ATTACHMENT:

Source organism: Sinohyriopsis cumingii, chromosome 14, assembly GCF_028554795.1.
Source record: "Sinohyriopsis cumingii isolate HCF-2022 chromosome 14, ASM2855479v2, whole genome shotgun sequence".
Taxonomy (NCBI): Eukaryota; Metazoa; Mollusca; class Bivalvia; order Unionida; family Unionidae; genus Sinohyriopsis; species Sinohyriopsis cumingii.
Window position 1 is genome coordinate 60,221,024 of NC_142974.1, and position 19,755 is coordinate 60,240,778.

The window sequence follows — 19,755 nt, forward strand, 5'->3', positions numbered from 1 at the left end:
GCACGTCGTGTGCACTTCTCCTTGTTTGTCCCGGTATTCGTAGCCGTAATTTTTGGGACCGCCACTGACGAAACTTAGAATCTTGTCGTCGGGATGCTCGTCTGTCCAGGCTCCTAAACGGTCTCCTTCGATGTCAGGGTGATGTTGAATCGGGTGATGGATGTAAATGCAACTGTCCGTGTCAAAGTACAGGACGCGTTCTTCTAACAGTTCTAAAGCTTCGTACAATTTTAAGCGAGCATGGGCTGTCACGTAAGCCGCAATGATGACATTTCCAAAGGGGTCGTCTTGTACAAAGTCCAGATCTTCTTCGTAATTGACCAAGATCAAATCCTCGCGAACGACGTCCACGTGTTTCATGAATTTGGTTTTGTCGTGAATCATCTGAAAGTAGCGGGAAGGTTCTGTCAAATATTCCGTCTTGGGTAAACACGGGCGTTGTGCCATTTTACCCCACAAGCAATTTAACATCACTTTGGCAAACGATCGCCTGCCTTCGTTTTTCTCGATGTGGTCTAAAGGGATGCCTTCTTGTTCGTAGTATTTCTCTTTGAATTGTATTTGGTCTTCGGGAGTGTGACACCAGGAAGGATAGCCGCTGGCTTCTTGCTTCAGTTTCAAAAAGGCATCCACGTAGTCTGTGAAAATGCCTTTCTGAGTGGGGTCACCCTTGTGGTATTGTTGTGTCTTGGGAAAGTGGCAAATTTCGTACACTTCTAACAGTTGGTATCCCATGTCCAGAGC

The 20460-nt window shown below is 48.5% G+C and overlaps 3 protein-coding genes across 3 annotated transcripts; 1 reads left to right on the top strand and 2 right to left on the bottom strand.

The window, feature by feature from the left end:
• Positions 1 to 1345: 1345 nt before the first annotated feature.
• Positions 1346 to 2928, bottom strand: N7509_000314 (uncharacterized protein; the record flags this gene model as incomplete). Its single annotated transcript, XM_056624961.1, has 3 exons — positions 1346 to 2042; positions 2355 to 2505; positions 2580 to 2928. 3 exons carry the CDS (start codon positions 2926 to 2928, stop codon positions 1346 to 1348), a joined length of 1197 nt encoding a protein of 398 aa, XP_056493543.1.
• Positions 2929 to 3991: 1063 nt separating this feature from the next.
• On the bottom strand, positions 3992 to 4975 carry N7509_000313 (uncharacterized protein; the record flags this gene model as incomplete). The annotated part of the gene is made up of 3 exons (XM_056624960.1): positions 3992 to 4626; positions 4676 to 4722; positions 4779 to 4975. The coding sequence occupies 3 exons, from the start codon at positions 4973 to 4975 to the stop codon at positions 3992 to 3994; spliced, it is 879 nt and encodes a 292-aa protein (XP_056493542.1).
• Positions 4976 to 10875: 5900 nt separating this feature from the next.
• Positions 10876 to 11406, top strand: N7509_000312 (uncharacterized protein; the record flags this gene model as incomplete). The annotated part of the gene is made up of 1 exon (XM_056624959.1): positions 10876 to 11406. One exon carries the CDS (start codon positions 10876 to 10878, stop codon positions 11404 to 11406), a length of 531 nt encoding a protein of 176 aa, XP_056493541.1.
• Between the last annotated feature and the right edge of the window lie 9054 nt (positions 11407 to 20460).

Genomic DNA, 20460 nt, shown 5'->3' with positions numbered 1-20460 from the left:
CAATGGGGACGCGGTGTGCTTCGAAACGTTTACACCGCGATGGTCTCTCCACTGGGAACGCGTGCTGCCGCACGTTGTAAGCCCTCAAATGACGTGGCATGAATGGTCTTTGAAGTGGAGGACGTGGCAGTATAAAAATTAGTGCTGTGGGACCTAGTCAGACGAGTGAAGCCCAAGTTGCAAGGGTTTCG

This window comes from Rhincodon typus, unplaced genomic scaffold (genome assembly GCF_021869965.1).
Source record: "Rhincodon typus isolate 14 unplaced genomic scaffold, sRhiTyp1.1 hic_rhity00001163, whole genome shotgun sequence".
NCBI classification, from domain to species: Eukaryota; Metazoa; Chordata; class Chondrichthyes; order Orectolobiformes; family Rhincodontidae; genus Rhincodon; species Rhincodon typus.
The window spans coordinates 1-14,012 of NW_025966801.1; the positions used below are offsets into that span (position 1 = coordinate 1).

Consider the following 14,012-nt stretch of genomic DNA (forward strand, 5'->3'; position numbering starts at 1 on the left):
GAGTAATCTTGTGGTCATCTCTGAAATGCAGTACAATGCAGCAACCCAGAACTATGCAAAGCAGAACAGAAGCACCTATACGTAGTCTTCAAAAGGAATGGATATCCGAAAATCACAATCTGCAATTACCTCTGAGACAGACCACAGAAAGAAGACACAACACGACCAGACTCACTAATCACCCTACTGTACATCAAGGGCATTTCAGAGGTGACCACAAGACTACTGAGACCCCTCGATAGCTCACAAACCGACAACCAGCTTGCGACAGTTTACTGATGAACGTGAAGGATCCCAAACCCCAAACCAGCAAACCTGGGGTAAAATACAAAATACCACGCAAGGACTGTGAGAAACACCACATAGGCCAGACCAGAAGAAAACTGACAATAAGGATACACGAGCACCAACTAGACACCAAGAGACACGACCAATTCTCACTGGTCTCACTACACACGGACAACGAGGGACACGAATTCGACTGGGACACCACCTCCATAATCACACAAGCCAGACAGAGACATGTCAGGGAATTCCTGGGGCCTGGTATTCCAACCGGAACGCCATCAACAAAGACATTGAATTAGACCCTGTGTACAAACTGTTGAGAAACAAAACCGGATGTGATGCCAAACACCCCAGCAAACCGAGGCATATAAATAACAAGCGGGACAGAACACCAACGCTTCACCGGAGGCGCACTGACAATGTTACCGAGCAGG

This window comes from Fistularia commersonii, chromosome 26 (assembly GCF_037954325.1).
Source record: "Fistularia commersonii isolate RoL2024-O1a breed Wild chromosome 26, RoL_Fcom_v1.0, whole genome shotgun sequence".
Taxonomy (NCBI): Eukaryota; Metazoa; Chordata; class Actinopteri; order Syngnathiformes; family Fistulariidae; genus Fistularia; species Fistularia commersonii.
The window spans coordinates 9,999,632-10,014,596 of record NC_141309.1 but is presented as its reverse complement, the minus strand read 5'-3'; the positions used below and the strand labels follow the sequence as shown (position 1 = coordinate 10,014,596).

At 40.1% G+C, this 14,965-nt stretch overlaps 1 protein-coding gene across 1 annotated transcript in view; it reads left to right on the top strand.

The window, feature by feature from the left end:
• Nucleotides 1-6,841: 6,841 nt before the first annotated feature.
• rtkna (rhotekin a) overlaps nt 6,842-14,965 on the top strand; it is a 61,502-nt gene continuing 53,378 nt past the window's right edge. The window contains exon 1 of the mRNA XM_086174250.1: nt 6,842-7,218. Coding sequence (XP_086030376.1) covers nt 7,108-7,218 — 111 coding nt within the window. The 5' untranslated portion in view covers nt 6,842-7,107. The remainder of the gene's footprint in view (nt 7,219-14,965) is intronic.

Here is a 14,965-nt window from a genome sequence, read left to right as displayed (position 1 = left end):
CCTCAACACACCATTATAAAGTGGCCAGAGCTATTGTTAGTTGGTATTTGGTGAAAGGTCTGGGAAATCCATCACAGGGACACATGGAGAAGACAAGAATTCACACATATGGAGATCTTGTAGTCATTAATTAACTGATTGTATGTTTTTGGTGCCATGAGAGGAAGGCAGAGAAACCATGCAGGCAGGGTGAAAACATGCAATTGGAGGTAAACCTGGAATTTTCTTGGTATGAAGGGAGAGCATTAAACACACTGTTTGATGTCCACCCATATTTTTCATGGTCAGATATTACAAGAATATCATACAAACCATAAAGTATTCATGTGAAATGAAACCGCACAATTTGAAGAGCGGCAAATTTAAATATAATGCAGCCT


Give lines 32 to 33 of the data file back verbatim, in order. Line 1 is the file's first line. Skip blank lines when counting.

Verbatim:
Here is a 14,965-nt window from a genome sequence, read left to right as displayed (position 1 = left end):
CCTCAACACACCATTATAAAGTGGCCAGAGCTATTGTTAGTTGGTATTTGGTGAAAGGTCTGGGAAATCCATCACAGGGACACATGGAGAAGACAAGAATTCACACATATGGAGATCTTGTAGTCATTAATTAACTGATTGTATGTTTTTGGTGCCATGAGAGGAAGGCAGAGAAACCATGCAGGCAGGGTGAAAACATGCAATTGGAGGTAAACCTGGAATTTTCTTGGTATGAAGGGAGAGCATTAAACACACTGTTTGATGTCCACCCATATTTTTCATGGTCAGATATTACAAGAATATCATACAAACCATAAAGTATTCATGTGAAATGAAACCGCACAATTTGAAGAGCGGCAAATTTAAATATAATGCAGCCT